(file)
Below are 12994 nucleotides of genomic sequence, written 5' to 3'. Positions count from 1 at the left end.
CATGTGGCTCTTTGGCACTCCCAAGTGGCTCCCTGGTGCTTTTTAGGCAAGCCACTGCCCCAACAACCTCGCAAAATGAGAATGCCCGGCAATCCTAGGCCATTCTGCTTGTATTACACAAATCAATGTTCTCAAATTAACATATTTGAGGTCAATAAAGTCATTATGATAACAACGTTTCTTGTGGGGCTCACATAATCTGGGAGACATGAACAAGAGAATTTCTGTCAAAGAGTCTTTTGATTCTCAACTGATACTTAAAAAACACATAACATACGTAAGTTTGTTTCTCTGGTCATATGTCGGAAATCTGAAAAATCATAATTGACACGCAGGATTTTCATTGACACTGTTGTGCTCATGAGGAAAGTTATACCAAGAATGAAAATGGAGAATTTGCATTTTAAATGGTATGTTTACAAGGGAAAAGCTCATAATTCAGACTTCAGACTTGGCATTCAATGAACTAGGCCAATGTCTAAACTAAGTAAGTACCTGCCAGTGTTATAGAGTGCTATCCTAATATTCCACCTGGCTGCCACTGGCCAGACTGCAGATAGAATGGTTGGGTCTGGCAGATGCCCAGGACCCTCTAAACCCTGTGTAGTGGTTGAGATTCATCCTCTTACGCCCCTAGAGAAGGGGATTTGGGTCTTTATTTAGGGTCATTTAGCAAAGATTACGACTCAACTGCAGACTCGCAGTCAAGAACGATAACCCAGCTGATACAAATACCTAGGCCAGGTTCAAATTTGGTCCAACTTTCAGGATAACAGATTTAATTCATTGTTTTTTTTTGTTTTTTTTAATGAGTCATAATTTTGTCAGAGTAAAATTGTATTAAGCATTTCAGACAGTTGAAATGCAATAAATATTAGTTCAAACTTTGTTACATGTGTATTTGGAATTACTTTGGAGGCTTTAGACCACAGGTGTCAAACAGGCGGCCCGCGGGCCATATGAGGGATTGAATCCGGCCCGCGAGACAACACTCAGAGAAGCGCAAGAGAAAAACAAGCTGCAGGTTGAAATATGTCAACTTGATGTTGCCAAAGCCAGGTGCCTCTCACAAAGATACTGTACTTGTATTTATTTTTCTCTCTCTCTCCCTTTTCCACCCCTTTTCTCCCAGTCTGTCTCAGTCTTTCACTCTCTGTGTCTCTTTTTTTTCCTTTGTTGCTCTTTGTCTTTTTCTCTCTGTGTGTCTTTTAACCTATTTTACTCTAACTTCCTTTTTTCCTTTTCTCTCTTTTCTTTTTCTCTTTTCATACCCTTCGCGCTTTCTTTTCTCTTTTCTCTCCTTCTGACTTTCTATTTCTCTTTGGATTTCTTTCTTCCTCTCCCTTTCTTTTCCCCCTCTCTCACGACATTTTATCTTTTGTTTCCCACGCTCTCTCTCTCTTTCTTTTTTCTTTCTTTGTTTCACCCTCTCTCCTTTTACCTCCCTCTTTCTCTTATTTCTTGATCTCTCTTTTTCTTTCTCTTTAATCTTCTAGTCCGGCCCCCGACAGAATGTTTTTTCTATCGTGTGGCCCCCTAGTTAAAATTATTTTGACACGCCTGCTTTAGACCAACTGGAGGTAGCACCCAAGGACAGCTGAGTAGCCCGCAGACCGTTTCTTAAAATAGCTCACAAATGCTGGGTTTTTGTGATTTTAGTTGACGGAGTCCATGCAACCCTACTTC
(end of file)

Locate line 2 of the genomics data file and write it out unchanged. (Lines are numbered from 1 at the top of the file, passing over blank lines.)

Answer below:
CATGTGGCTCTTTGGCACTCCCAAGTGGCTCCCTGGTGCTTTTTAGGCAAGCCACTGCCCCAACAACCTCGCAAAATGAGAATGCCCGGCAATCCTAGGCCATTCTGCTTGTATTACACAAATCAATGTTCTCAAATTAACATATTTGAGGTCAATAAAGTCATTATGATAACAACGTTTCTTGTGGGGCTCACATAATCTGGGAGACATGAACAAGAGAATTTCTGTCAAAGAGTCTTTTGATTCTCAACTGATACTTAAAAAACACATAACATACGTAAGTTTGTTTCTCTGGTCATATGTCGGAAATCTGAAAAATCATAATTGACACGCAGGATTTTCATTGACACTGTTGTGCTCATGAGGAAAGTTATACCAAGAATGAAAATGGAGAATTTGCATTTTAAATGGTATGTTTACAAGGGAAAAGCTCATAATTCAGACTTCAGACTTGGCATTCAATGAACTAGGCCAATGTCTAAACTAAGTAAGTACCTGCCAGTGTTATAGAGTGCTATCCTAATATTCCACCTGGCTGCCACTGGCCAGACTGCAGATAGAATGGTTGGGTCTGGCAGATGCCCAGGACCCTCTAAACCCTGTGTAGTGGTTGAGATTCATCCTCTTACGCCCCTAGAGAAGGGGATTTGGGTCTTTATTTAGGGTCATTTAGCAAAGATTACGACTCAACTGCAGACTCGCAGTCAAGAACGATAACCCAGCTGATACAAATACCTAGGCCAGGTTCAAATTTGGTCCAACTTTCAGGATAACAGATTTAATTCATTGTTTTTTTTTGTTTTTTTTAATGAGTCATAATTTTGTCAGAGTAAAATTGTATTAAGCATTTCAGACAGTTGAAATGCAATAAATATTAGTTCAAACTTTGTTACATGTGTATTTGGAATTACTTTGGAGGCTTTAGACCACAGGTGTCAAACAGGCGGCCCGCGGGCCATATGAGGGATTGAATCCGGCCCGCGAGACAACACTCAGAGAAGCGCAAGAGAAAAACAAGCTGCAGGTTGAAATATGTCAACTTGATGTTGCCAAAGCCAGGTGCCTCTCACAAAGATACTGTACTTGTATTTATTTTTCTCTCTCTCTCCCTTTTCCACCCCTTTTCTCCCAGTCTGTCTCAGTCTTTCACTCTCTGTGTCTCTTTTTTTTCCTTTGTTGCTCTTTGTCTTTTTCTCTCTGTGTGTCTTTTAACCTATTTTACTCTAACTTCCTTTTTTCCTTTTCTCTCTTTTCTTTTTCTCTTTTCATACCCTTCGCGCTTTCTTTTCTCTTTTCTCTCCTTCTGACTTTCTATTTCTCTTTGGATTTCTTTCTTCCTCTCCCTTTCTTTTCCCCCTCTCTCACGACATTTTATCTTTTGTTTCCCACGCTCTCTCTCTCTTTCTTTTTTCTTTCTTTGTTTCACCCTCTCTCCTTTTACCTCCCTCTTTCTCTTATTTCTTGATCTCTCTTTTTCTTTCTCTTTAATCTTCTAGTCCGGCCCCCGACAGAATGTTTTTTCTATCGTGTGGCCCCCTAGTTAAAATTATTTTGACACGCCTGCTTTAGACCAACTGGAGGTAGCACCCAAGGACAGCTGAGTAGCCCGCAGACCGTTTCTTAAAATAGCTCACAAATGCTGGGTTTTTGTGATTTTAGTTGACGGAGTCCATGCAACCCTACTTC